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From |
Austin Nichols <austinnichols@gmail.com> |

To |
statalist@hsphsun2.harvard.edu |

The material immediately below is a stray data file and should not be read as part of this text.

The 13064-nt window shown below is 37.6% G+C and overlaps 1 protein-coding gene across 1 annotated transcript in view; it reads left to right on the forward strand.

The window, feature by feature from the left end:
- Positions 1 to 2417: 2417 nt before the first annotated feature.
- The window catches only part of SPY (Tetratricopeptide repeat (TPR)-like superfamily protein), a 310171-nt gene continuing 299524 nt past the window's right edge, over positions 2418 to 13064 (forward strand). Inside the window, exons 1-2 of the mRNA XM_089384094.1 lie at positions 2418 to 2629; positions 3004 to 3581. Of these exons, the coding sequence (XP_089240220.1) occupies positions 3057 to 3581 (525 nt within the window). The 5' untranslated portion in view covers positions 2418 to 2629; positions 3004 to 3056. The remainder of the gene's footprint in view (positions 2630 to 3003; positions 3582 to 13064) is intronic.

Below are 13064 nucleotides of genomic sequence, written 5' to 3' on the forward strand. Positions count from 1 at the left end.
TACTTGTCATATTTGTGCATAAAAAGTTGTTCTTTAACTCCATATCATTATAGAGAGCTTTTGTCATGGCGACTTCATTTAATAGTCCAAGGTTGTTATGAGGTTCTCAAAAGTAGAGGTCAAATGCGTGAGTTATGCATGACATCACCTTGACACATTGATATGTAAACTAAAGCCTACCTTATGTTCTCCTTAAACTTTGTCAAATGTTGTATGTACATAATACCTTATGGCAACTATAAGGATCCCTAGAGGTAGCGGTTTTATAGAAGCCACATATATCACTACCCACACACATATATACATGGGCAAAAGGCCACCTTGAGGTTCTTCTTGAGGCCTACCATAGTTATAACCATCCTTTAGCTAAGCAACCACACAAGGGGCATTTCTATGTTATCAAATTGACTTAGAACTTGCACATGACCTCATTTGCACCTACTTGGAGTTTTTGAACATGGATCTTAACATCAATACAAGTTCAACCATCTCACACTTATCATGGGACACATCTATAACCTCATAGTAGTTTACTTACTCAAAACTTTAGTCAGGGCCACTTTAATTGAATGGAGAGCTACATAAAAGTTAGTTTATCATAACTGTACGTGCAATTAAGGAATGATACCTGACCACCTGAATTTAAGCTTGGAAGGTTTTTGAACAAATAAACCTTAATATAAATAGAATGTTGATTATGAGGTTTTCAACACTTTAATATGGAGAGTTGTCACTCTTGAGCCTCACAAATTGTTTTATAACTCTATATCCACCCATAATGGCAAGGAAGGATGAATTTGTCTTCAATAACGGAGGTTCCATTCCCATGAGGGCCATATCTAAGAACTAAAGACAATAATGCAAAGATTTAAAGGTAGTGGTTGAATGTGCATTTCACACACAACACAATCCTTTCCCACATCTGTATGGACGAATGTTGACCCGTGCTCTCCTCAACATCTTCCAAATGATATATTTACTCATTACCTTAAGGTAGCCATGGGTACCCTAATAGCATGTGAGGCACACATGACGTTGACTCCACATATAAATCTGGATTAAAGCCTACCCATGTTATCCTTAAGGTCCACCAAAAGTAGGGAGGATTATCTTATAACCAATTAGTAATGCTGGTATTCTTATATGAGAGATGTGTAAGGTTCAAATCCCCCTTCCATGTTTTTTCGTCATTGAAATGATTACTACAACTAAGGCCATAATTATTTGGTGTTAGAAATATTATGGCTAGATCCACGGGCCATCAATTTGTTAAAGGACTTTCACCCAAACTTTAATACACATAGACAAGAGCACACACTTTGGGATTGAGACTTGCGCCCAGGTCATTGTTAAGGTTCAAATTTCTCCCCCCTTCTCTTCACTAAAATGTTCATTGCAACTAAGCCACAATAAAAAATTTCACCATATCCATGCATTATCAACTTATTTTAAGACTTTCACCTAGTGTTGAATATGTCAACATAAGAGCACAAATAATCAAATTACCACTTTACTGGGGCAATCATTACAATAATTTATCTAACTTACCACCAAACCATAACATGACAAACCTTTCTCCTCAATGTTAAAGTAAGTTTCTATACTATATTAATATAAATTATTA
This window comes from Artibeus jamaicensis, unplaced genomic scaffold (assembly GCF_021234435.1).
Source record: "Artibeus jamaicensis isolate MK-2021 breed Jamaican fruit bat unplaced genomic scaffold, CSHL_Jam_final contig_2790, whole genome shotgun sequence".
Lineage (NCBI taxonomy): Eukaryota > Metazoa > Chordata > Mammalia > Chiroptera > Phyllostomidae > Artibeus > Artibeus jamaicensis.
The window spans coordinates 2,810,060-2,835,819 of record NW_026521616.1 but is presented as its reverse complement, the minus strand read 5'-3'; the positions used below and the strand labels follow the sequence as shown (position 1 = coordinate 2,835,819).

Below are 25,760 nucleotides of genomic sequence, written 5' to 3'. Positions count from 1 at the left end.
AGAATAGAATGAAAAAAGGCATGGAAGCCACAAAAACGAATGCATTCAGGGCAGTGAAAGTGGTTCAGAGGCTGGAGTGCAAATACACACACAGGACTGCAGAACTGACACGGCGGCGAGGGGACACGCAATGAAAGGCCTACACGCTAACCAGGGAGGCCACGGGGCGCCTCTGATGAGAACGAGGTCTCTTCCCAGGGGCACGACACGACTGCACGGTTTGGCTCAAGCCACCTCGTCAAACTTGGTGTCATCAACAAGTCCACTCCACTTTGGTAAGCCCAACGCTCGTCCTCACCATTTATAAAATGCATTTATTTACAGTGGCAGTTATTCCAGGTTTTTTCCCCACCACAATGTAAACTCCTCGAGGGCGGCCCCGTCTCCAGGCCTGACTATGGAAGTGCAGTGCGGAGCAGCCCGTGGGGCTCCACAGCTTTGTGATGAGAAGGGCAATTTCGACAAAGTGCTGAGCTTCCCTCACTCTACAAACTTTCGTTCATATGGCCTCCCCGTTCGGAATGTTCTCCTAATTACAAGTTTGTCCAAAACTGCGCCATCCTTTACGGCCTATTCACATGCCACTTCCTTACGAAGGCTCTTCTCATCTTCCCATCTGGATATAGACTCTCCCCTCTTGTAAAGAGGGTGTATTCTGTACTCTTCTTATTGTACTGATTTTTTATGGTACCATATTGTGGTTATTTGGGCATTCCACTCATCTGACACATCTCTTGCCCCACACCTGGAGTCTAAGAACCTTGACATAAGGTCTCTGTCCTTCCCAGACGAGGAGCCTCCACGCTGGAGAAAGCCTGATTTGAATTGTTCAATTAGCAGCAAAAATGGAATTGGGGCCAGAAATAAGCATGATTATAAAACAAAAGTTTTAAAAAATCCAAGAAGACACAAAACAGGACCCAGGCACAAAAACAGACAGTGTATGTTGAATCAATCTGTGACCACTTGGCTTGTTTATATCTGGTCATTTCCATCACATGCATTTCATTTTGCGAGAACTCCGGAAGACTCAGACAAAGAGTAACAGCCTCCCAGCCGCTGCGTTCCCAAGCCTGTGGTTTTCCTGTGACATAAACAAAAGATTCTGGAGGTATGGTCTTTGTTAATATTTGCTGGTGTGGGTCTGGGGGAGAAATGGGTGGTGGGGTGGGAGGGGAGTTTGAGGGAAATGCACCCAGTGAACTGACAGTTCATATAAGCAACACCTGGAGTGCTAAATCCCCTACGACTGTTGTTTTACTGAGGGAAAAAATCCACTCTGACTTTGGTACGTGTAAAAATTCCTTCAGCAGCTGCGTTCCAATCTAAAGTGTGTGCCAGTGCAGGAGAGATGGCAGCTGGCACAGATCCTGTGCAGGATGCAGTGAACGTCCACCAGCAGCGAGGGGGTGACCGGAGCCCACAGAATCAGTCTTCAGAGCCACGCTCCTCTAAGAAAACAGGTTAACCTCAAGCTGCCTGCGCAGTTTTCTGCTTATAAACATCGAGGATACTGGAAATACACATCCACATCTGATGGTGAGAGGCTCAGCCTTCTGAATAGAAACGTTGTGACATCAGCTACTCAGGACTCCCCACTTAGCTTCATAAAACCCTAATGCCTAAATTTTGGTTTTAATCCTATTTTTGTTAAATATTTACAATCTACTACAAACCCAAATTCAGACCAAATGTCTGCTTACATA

Subject |
Re: st: event history analysis with years clustered in individuals |

Date |
Sun, 15 Feb 2009 09:22:26 -0500 |